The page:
Vogel, a Portland, Oregon-based consultant on urban planning, policy development, urban design, and public involvement, says many people are suspicious of density, and are quick to reject climate-change strategies that call for a more urban kind of living.
A good way to overcome some of those objections, Vogel says, would be to distribute "Cool Planning," a handbook whose "images, captions and chapters might allay their fears—and even help them believe that their future might be more convenient and neighborly and less expensive in both time and money."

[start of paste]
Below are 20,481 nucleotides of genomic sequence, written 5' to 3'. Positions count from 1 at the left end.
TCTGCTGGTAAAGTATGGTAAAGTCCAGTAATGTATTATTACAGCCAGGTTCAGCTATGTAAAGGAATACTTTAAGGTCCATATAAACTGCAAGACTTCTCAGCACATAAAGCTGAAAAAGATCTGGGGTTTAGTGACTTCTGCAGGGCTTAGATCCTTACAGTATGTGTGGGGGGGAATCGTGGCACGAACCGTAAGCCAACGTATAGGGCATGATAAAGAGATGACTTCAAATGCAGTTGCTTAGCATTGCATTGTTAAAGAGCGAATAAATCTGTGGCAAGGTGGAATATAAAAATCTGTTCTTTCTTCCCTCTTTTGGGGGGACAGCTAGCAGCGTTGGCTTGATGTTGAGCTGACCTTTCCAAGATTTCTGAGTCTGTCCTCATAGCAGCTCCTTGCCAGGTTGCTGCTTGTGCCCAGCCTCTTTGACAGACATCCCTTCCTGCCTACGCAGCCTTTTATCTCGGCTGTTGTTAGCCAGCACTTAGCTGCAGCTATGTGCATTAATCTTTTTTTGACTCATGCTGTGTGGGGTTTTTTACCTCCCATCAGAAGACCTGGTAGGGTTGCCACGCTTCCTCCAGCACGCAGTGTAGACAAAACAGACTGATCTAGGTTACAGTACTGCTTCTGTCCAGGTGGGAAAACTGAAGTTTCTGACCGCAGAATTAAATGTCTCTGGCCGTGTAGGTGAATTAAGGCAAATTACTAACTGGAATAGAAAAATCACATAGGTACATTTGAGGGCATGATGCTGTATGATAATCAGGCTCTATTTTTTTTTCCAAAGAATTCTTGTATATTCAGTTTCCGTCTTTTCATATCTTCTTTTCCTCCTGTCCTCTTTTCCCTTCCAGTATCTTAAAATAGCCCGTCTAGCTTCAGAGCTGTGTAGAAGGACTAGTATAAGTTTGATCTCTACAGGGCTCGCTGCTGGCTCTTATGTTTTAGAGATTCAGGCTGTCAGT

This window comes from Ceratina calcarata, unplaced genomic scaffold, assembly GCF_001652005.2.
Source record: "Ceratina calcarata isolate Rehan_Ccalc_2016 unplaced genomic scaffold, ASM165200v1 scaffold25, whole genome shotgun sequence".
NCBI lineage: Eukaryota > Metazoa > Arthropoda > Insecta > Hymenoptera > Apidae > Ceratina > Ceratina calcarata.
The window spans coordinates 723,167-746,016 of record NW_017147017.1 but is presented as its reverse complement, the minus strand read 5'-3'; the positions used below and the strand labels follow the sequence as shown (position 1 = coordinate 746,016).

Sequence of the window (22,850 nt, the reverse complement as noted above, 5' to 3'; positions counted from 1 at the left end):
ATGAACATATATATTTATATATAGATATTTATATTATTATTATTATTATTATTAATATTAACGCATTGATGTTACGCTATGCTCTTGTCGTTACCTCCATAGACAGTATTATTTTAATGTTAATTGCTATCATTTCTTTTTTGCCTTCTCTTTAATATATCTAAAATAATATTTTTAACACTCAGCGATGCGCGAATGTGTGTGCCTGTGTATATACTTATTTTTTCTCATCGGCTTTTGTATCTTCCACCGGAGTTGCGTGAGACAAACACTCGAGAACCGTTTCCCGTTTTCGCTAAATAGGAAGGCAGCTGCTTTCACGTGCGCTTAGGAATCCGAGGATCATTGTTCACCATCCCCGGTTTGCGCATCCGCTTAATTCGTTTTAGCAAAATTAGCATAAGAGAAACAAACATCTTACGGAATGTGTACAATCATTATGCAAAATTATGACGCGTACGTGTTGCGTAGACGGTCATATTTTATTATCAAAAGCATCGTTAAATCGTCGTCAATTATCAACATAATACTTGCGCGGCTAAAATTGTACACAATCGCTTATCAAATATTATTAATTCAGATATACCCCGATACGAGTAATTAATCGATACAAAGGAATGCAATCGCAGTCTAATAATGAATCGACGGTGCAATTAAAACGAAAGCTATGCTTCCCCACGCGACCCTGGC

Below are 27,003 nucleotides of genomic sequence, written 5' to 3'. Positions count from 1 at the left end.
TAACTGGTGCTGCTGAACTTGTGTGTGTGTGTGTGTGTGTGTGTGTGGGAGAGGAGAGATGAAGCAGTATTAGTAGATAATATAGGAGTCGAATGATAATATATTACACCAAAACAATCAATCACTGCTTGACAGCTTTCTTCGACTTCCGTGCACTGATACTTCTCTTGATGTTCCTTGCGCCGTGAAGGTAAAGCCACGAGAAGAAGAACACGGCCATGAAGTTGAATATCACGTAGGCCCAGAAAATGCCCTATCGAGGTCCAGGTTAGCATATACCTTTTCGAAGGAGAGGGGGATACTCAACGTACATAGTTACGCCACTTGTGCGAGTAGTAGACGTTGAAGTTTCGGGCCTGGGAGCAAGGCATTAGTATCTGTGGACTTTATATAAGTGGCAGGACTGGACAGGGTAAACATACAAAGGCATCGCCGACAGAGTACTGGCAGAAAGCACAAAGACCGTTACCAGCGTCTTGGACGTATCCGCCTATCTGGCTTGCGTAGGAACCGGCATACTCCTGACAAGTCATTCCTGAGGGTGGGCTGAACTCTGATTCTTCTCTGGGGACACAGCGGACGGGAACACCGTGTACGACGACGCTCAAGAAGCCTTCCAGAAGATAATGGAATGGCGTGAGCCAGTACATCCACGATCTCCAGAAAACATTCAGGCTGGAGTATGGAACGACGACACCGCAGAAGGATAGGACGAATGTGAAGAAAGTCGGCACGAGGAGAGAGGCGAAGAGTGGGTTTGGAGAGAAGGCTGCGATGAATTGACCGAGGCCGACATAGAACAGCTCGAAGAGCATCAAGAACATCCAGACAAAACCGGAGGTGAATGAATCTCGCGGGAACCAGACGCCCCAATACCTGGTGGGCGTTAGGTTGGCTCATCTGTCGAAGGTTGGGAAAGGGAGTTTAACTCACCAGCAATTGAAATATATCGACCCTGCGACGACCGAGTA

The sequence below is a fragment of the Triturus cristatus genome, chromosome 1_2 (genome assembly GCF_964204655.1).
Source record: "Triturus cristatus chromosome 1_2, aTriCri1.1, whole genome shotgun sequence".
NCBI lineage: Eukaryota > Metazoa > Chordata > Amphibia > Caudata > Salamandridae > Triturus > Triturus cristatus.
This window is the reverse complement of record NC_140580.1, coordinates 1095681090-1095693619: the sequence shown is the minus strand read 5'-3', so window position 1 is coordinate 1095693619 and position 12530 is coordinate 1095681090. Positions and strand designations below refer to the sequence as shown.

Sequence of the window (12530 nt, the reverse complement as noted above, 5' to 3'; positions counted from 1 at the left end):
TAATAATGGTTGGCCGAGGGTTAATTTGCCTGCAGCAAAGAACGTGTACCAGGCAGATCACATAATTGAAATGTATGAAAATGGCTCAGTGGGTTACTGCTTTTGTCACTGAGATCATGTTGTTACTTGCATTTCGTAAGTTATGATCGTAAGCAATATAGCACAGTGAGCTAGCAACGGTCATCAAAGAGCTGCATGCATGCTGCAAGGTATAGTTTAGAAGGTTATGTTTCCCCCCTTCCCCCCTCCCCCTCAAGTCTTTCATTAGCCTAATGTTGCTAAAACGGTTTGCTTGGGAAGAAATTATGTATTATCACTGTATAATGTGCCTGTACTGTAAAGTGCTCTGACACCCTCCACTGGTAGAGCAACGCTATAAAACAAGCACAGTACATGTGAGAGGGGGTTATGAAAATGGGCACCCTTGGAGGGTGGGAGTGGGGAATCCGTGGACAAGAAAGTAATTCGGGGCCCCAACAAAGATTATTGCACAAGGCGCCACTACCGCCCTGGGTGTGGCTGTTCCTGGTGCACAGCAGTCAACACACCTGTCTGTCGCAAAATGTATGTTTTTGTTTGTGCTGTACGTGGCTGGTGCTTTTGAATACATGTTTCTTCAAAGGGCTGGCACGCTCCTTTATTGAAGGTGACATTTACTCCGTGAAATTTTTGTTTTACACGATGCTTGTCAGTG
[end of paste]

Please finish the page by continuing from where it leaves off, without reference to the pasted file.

"Cool Planning," she says, "is LEED-ND in plain English—especially the New Urbanist portion of it." She notes: "While it is aimed at local elected officials, planning commissioners, planners, community organizations and developers, it is easily readable by anyone with a community college education. Many of its examples are taken from Oregon cities other than Portland. Since no other city in the state has a population greater than 160,000, it is useful in many parts of the nation, including small town America."
Despite its 150-page length, the handbook, from the Oregon Transportation and Growth Management Program, is far from being a chore to read. At a time when global warming is controversial in some quarters, the handbook could communicate what's at stake and how to obtain better-functioning communities.